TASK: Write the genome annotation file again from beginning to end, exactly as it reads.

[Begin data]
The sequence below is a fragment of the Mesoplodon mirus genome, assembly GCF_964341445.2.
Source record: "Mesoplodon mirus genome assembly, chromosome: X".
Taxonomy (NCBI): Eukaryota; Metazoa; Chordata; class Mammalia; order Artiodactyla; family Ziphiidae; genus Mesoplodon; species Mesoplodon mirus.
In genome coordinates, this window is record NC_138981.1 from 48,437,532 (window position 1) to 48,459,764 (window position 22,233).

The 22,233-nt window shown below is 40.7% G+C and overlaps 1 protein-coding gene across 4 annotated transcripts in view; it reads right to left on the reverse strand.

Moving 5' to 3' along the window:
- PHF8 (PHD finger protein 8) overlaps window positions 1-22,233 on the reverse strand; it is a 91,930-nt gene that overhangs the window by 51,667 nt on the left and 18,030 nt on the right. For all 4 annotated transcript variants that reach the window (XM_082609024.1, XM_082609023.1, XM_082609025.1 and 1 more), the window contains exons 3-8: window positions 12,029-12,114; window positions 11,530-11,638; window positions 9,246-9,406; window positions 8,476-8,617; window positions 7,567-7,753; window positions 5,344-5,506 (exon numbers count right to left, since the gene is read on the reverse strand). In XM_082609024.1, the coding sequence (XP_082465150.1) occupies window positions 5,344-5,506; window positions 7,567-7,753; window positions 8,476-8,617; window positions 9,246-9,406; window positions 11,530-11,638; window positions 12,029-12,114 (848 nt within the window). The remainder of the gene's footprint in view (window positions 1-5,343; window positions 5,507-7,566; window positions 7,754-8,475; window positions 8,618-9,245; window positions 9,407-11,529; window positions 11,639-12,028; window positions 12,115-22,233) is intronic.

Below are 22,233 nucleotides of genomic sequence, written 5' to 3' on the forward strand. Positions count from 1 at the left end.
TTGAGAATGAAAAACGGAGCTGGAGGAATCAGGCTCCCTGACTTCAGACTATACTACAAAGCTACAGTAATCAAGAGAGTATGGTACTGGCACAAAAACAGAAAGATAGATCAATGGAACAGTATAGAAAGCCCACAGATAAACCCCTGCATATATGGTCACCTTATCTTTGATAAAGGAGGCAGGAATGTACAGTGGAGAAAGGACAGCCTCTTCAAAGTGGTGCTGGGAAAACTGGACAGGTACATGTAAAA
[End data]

The sequence below is a fragment of the Mesoplodon mirus genome, assembly GCF_964341445.2.
Source record: "Mesoplodon mirus genome assembly, chromosome: X".
Taxonomy (NCBI): Eukaryota; Metazoa; Chordata; class Mammalia; order Artiodactyla; family Ziphiidae; genus Mesoplodon; species Mesoplodon mirus.
In genome coordinates, this window is record NC_138981.1 from 48,437,532 (window position 1) to 48,459,764 (window position 22,233).

The 22,233-nt window shown below is 40.7% G+C and overlaps 1 protein-coding gene across 4 annotated transcripts in view; it reads right to left on the reverse strand.

Moving 5' to 3' along the window:
- PHF8 (PHD finger protein 8) overlaps window positions 1-22,233 on the reverse strand; it is a 91,930-nt gene that overhangs the window by 51,667 nt on the left and 18,030 nt on the right. For all 4 annotated transcript variants that reach the window (XM_082609024.1, XM_082609023.1, XM_082609025.1 and 1 more), the window contains exons 3-8: window positions 12,029-12,114; window positions 11,530-11,638; window positions 9,246-9,406; window positions 8,476-8,617; window positions 7,567-7,753; window positions 5,344-5,506 (exon numbers count right to left, since the gene is read on the reverse strand). In XM_082609024.1, the coding sequence (XP_082465150.1) occupies window positions 5,344-5,506; window positions 7,567-7,753; window positions 8,476-8,617; window positions 9,246-9,406; window positions 11,530-11,638; window positions 12,029-12,114 (848 nt within the window). The remainder of the gene's footprint in view (window positions 1-5,343; window positions 5,507-7,566; window positions 7,754-8,475; window positions 8,618-9,245; window positions 9,407-11,529; window positions 11,639-12,028; window positions 12,115-22,233) is intronic.

Below are 22,233 nucleotides of genomic sequence, written 5' to 3' on the forward strand. Positions count from 1 at the left end.
TTGAGAATGAAAAACGGAGCTGGAGGAATCAGGCTCCCTGACTTCAGACTATACTACAAAGCTACAGTAATCAAGAGAGTATGGTACTGGCACAAAAACAGAAAGATAGATCAATGGAACAGTATAGAAAGCCCACAGATAAACCCCTGCATATATGGTCACCTTATCTTTGATAAAGGAGGCAGGAATGTACAGTGGAGAAAGGACAGCCTCTTCAAAGTGGTGCTGGGAAAACTGGACAGGTACATGTAAAA